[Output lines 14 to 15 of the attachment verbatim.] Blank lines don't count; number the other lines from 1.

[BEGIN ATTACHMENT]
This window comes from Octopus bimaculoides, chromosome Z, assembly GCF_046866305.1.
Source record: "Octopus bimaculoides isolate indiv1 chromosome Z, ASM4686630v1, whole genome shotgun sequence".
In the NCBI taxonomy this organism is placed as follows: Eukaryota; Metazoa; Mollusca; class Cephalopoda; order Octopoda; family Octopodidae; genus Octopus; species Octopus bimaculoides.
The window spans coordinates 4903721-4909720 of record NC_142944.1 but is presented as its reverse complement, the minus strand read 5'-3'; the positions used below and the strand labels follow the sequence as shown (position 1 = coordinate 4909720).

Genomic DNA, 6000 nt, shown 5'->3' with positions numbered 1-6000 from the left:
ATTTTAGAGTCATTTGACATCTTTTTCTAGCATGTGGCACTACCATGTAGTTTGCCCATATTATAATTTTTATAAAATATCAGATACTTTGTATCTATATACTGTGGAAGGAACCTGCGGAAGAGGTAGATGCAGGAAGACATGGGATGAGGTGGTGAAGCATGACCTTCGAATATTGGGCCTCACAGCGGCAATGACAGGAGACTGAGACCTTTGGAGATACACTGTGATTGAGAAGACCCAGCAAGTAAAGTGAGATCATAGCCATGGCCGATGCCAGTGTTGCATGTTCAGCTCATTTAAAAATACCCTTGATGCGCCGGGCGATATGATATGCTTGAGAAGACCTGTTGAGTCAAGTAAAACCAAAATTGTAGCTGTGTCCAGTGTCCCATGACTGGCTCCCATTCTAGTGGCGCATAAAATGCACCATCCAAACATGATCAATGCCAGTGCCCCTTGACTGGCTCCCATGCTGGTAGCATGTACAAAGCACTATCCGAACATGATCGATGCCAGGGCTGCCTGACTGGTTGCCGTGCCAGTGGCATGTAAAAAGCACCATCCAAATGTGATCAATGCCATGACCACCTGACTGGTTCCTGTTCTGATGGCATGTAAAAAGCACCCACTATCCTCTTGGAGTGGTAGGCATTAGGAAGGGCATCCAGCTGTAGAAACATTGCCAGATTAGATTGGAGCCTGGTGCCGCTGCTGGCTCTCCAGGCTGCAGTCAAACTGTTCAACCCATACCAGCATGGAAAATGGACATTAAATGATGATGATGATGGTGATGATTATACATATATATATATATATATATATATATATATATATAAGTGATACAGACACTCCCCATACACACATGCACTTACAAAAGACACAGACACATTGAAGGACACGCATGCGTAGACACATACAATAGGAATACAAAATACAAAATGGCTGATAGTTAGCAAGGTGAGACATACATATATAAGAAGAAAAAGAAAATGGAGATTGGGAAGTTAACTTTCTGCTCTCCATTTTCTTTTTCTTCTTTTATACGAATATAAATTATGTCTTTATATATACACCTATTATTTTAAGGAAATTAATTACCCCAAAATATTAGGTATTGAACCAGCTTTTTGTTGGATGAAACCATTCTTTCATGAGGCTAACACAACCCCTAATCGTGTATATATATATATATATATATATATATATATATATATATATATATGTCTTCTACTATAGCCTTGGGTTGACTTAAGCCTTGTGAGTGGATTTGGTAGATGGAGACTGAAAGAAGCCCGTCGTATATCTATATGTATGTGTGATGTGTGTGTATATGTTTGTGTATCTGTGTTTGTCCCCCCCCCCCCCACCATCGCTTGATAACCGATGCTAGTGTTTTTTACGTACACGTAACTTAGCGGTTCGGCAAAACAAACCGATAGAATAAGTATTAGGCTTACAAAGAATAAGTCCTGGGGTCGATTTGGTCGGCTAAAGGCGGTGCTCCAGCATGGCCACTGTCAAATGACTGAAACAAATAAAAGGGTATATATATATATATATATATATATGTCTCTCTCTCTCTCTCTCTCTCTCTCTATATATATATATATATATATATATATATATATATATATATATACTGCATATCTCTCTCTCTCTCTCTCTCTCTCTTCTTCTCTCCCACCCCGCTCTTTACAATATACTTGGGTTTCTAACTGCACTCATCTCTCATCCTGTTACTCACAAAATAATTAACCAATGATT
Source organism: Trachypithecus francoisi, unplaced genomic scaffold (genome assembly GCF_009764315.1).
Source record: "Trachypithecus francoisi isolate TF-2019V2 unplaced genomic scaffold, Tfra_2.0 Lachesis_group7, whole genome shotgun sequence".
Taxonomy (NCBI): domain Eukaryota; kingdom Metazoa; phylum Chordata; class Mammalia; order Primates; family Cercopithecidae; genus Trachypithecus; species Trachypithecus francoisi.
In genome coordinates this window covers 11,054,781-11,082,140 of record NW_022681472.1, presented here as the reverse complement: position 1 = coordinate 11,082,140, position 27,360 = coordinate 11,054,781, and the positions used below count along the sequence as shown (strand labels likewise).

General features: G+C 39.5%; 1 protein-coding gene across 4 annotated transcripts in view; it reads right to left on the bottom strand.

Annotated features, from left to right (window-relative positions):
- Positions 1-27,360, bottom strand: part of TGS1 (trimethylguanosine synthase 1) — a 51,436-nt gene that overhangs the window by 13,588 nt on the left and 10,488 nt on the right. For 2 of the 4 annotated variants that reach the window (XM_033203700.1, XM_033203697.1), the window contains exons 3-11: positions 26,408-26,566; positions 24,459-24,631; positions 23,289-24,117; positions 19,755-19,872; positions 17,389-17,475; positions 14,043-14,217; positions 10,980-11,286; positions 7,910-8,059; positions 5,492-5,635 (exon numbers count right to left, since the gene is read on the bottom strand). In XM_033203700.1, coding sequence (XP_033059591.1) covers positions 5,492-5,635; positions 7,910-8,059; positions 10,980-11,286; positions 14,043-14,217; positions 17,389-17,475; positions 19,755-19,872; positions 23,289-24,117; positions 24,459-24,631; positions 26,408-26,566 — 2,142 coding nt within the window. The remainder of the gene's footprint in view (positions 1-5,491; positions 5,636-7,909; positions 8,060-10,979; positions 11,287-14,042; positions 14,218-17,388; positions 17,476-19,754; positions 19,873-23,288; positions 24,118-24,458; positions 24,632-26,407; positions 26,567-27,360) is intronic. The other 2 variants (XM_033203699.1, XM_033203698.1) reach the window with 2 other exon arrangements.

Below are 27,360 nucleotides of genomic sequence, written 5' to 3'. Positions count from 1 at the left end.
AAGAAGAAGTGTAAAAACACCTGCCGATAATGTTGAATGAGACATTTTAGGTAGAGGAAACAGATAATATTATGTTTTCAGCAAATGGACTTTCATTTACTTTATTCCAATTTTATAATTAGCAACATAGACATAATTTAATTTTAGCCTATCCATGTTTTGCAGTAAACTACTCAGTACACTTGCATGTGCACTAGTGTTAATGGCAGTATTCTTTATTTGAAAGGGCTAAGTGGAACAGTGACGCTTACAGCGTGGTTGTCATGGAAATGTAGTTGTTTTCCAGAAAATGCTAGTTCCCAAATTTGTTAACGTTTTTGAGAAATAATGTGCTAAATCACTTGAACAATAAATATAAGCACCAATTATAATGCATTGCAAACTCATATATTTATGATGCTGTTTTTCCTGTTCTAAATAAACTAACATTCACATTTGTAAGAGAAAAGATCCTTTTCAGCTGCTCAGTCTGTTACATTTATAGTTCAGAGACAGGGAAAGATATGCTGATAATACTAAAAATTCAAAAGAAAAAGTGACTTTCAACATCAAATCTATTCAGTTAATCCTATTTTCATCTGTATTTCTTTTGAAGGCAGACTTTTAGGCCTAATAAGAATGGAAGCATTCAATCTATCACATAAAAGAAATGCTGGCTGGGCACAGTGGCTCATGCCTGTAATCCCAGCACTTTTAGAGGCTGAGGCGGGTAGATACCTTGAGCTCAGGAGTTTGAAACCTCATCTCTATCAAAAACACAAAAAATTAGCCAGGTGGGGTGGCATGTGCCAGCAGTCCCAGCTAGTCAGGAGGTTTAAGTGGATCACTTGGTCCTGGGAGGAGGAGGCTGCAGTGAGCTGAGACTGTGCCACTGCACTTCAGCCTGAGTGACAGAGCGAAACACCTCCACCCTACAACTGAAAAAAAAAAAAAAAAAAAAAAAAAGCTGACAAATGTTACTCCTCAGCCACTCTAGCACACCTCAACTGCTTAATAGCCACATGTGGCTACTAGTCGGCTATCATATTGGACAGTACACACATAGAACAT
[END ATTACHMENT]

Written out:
Below are 27,360 nucleotides of genomic sequence, written 5' to 3'. Positions count from 1 at the left end.
AAGAAGAAGTGTAAAAACACCTGCCGATAATGTTGAATGAGACATTTTAGGTAGAGGAAACAGATAATATTATGTTTTCAGCAAATGGACTTTCATTTACTTTATTCCAATTTTATAATTAGCAACATAGACATAATTTAATTTTAGCCTATCCATGTTTTGCAGTAAACTACTCAGTACACTTGCATGTGCACTAGTGTTAATGGCAGTATTCTTTATTTGAAAGGGCTAAGTGGAACAGTGACGCTTACAGCGTGGTTGTCATGGAAATGTAGTTGTTTTCCAGAAAATGCTAGTTCCCAAATTTGTTAACGTTTTTGAGAAATAATGTGCTAAATCACTTGAACAATAAATATAAGCACCAATTATAATGCATTGCAAACTCATATATTTATGATGCTGTTTTTCCTGTTCTAAATAAACTAACATTCACATTTGTAAGAGAAAAGATCCTTTTCAGCTGCTCAGTCTGTTACATTTATAGTTCAGAGACAGGGAAAGATATGCTGATAATACTAAAAATTCAAAAGAAAAAGTGACTTTCAACATCAAATCTATTCAGTTAATCCTATTTTCATCTGTATTTCTTTTGAAGGCAGACTTTTAGGCCTAATAAGAATGGAAGCATTCAATCTATCACATAAAAGAAATGCTGGCTGGGCACAGTGGCTCATGCCTGTAATCCCAGCACTTTTAGAGGCTGAGGCGGGTAGATACCTTGAGCTCAGGAGTTTGAAACCTCATCTCTATCAAAAACACAAAAAATTAGCCAGGTGGGGTGGCATGTGCCAGCAGTCCCAGCTAGTCAGGAGGTTTAAGTGGATCACTTGGTCCTGGGAGGAGGAGGCTGCAGTGAGCTGAGACTGTGCCACTGCACTTCAGCCTGAGTGACAGAGCGAAACACCTCCACCCTACAACTGAAAAAAAAAAAAAAAAAAAAAAAAAGCTGACAAATGTTACTCCTCAGCCACTCTAGCACACCTCAACTGCTTAATAGCCACATGTGGCTACTAGTCGGCTATCATATTGGACAGTACACACATAGAACAT